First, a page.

Three people bitten by snakes overnight in Queensland

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  1. Flaviemys purvisi

    Flaviemys purvisi Very Well-Known Member

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    By Aaron Bunch
    5 January 2019


    Three people have been bitten by snakes in Queensland in less than six hours overnight, with the state experiencing a surge in bites.

    Two men in their 70s and a teenage girl were all taken to hospital in stable conditions for the bites, that occurred in the north and south of the state on Friday night.

    Warmer weather and housing development in rural areas are likely contributors to the increase in bite victims, experts say.

    To November 30, there were 817 snake bites statewide for 2018, according to Queensland Ambulance Service statistics.

    That was up from 739 for the 2016 calendar year, and 658 and 654 bites for 2015 and 2014 respectively.

    University of Queensland snake expert Professor Bryan Fry says climate change has brought longer periods of warm weather, which means snakes are active for longer periods of each year.

    "Their activity season may now stretch to April or May, where in some areas it may have previously slowed down by March as things cooled down," he said on Saturday.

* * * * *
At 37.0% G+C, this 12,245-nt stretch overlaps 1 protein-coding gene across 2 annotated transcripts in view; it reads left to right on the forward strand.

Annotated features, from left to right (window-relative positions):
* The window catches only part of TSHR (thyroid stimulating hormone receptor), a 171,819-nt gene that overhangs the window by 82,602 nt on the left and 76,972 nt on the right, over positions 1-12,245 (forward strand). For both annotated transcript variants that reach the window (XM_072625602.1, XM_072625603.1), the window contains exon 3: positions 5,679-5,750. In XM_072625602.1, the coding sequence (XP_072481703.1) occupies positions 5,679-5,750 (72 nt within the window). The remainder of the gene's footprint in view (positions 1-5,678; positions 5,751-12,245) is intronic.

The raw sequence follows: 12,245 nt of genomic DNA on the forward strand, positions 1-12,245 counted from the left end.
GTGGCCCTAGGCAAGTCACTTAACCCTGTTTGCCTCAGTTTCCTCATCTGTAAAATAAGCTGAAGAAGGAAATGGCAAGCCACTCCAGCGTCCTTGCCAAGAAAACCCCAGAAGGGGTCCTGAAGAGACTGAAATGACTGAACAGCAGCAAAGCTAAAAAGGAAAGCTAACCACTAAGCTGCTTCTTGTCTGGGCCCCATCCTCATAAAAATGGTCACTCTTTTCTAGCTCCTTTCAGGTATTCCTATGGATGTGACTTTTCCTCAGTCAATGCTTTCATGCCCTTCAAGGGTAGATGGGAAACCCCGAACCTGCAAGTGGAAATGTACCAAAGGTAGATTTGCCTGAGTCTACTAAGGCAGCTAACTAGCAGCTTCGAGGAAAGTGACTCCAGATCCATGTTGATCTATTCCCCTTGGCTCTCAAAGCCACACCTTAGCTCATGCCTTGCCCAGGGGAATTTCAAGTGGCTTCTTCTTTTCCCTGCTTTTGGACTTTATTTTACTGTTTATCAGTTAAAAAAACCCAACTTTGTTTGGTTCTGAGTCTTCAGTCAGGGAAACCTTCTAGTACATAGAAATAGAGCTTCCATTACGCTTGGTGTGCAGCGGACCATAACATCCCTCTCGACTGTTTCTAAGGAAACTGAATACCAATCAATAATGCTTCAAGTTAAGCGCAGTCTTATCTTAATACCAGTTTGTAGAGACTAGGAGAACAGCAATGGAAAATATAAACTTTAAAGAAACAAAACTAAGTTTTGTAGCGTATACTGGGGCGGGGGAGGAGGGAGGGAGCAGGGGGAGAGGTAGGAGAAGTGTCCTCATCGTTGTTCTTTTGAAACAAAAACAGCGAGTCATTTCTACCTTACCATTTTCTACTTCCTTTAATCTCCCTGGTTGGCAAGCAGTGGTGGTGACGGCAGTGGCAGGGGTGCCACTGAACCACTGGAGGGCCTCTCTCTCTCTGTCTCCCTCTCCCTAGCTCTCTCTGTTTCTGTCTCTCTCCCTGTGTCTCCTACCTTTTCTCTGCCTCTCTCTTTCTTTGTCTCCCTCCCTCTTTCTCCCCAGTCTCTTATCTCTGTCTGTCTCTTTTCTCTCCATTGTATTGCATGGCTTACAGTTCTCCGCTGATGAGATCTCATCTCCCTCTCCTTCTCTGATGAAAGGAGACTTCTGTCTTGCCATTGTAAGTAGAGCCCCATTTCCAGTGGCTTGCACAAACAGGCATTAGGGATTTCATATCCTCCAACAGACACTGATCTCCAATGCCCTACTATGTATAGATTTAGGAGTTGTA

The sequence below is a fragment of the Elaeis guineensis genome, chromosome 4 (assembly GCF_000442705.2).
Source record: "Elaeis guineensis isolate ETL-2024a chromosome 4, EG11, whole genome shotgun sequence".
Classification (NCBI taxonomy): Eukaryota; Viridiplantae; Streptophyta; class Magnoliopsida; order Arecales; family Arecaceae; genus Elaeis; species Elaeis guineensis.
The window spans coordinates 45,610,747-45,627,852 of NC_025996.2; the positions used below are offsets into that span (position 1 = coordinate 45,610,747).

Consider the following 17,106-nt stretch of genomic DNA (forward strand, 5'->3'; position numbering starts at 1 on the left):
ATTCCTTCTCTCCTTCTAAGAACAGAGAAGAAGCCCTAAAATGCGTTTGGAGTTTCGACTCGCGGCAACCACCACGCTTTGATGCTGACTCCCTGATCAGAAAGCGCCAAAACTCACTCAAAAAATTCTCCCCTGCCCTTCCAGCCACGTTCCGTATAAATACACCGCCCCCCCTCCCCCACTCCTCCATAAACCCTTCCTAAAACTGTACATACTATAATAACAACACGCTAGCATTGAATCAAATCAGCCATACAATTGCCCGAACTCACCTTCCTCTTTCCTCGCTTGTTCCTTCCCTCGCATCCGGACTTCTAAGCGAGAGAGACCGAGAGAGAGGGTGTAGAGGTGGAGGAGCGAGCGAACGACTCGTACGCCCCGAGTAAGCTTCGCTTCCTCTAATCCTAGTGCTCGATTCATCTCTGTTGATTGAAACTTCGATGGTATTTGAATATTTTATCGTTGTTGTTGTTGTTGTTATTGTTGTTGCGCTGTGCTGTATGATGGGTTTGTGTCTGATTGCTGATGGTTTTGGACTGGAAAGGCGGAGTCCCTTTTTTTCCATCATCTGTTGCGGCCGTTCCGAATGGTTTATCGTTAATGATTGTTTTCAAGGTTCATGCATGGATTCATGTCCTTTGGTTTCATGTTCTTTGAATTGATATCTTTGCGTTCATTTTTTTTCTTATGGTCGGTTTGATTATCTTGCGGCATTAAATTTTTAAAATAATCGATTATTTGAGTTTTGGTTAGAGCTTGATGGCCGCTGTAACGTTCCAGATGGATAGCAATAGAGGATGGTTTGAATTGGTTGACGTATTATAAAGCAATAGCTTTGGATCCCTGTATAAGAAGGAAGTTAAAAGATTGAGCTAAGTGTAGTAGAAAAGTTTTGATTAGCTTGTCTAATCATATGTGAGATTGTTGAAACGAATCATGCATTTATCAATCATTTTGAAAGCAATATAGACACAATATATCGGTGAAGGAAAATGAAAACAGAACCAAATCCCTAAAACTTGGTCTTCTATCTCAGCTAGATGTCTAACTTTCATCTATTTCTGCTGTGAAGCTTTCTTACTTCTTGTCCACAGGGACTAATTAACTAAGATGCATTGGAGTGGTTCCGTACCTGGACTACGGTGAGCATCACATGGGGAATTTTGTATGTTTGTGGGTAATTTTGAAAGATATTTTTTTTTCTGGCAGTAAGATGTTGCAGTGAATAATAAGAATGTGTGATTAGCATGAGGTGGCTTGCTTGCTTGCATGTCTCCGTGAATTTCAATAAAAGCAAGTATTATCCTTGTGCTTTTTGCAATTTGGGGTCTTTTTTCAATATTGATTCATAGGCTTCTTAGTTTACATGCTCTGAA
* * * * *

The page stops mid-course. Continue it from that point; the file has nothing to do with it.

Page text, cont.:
"Snakes are another indicator of this unnatural strain on nature as the climate gets hotter for longer."

    Rampant overdevelopment has also cleared snake habitat leaving them no option but to move in with their new human neighbours, Prof Fry said.

    "Whenever there's an area cleared for a housing estate there's usually a spike in snakebites," he said.

    Mackay-based snake catcher and zoologist Ben Smit says most bites occur when people try to kill snakes on their properties.

    "Around here new suburbs are being built in areas that were cane fields and that's where snakes live," he said.

    "Mostly it's eastern browns and coastal taipans."

    Queensland is home to some the most dangerous species of snakes, including red- bellied black snakes, tiger snakes and death adders.

    People are urged to be cautious when walking in snake habitat and shifting items snakes could be under or in.

    As snake bites can be fatal, people are urged to seek hospital treatment if they are bitten, a Queensland Ambulance Service spokesman said.

    Don't wash the wound as the hospital will need to test the bite area to identify the snake to administer the appropriate venom, he said.

    There were no QAS snakebite statistics available for December 2018 or 2017.

    AAP
     

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